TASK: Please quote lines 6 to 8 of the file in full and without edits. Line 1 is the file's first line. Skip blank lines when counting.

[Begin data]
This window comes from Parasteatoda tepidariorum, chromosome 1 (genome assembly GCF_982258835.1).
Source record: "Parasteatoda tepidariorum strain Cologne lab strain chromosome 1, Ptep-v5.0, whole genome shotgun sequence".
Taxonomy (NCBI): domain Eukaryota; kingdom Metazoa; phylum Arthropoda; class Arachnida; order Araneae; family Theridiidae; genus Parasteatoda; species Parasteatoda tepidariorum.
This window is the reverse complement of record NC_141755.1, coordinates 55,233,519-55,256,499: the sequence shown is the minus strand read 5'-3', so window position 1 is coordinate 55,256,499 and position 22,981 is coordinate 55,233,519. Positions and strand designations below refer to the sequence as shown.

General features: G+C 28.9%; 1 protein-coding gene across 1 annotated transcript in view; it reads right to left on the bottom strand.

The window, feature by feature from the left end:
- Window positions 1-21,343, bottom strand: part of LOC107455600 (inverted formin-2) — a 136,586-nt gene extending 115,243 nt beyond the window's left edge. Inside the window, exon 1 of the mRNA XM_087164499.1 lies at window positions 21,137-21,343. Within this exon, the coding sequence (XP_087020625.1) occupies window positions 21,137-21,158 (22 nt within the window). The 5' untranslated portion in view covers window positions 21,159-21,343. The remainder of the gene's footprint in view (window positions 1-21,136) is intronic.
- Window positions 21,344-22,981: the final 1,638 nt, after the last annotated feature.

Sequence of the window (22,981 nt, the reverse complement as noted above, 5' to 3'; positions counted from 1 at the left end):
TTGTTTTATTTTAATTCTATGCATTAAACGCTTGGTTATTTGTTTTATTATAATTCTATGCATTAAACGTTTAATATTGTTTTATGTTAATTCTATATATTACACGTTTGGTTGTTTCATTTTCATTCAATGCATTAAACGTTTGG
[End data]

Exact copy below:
The window, feature by feature from the left end:
- Window positions 1-21,343, bottom strand: part of LOC107455600 (inverted formin-2) — a 136,586-nt gene extending 115,243 nt beyond the window's left edge. Inside the window, exon 1 of the mRNA XM_087164499.1 lies at window positions 21,137-21,343. Within this exon, the coding sequence (XP_087020625.1) occupies window positions 21,137-21,158 (22 nt within the window). The 5' untranslated portion in view covers window positions 21,159-21,343. The remainder of the gene's footprint in view (window positions 1-21,136) is intronic.
- Window positions 21,344-22,981: the final 1,638 nt, after the last annotated feature.